This, of course, is only one year’s worth of data. Only time will tell whether the cities’ population declines, and their demographic make-up, persist in the years to come.

Juliana Lindell is a research intern at the Centre for Cities, on whose blog this post first appeared.


 

 
 
 
 

Could twin towns bring Britain back together?

An unlikely pair. Image: Wikimedia Commons.

Twin towns: an irrelevant novelty to most of us, a peculiar name on a village’s welcome sign. But could linking one British town to another – a domestic reinterpretation of this long-standing European practice – help bring Britain back together in a time of national crisis?

Born in the aftermath of World War II, town twinning aimed to foster cooperation and solidarity across Europe. Communities entered formal alliances, nurturing friendships and shared histories. Coventry forged links with Dresden and Volgograd, then Stalingrad, marking the devastation faced by their citizens during the war.

The democratisation of Greece, Spain and Portugal during the 1970s led to a new wave of twin towns across Europe, as did the fall of the Soviet Union a decade later. Since its inception, the focus of town twinning has been on uniting people through relationships. It is a testament to the initiative’s success that many of these remain to this day; Coventry recently enjoyed a performance at the city’s cathedral by Volgograd’s children’s choir.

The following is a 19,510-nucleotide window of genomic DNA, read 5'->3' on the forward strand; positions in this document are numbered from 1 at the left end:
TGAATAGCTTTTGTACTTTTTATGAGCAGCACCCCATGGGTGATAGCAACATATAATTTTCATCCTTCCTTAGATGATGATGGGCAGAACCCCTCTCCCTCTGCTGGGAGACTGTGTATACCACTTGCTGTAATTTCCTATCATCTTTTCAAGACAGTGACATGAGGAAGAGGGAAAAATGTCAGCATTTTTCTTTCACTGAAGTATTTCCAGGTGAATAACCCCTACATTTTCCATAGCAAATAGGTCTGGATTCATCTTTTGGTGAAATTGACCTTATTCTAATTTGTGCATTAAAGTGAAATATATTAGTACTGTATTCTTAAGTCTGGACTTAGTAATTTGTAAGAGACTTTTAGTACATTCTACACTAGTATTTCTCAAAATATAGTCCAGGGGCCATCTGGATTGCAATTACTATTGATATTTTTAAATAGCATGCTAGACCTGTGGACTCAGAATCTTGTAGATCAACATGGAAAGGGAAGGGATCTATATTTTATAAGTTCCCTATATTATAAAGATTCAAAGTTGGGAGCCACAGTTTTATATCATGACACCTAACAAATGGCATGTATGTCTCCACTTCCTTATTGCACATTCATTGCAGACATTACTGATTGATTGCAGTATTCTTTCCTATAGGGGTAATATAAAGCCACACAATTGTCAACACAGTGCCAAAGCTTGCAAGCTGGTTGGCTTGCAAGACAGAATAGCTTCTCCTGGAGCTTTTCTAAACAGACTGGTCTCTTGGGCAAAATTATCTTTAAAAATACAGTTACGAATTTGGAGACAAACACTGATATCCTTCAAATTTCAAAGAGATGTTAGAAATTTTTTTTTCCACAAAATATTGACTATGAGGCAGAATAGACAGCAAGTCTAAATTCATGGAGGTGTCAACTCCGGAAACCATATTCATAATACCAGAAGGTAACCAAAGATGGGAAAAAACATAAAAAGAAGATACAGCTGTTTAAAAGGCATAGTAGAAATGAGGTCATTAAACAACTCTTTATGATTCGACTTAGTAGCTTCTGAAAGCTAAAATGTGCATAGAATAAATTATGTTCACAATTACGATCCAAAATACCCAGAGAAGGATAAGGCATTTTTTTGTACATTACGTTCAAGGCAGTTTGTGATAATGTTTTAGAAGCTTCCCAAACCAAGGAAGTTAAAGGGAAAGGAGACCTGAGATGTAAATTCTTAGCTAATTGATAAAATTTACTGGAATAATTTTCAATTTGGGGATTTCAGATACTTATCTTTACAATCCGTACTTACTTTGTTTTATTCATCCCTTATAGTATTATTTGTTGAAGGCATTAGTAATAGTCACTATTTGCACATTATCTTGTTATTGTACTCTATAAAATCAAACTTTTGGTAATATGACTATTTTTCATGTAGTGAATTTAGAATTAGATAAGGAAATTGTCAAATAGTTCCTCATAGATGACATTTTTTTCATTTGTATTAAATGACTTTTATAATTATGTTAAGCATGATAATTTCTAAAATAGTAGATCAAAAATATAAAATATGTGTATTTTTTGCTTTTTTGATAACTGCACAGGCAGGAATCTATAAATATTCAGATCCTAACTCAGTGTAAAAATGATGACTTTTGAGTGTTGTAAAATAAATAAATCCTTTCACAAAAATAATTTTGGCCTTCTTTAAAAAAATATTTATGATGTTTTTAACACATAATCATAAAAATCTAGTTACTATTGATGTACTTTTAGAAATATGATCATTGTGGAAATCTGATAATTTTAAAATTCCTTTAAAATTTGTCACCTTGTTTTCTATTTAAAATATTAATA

While European relations have improved since the 1940s, unity at home has received less attention. As a result, Britain is riven with deep economic, political, educational and cultural divides. These fault lines are increasingly determined by geography, with a growing gap between our big metropolitan cities and almost everywhere else.

In comparison to other European countries, we face staggering levels of regional inequality; six of the ten poorest regions in northern Europe can been found in the UK. As outlined by Alan Milburn, the government’s former social mobility tsar, “the country seems to be in the grip of a self-reinforcing spiral of ever-growing division. That takes a spatial form, not just a social one.”

These divisions are poisoning our body politic. As Adam Smith argued in The Theory of Moral Sentiments, putting yourself in someone else's shoes is vital for developing a moral compass; in doing so "we conceive ourselves enduring all the same torments, we enter as it were into his body, and become in some measure the same person with him..." But this is difficult when we have little interaction or experience of those with opposing views.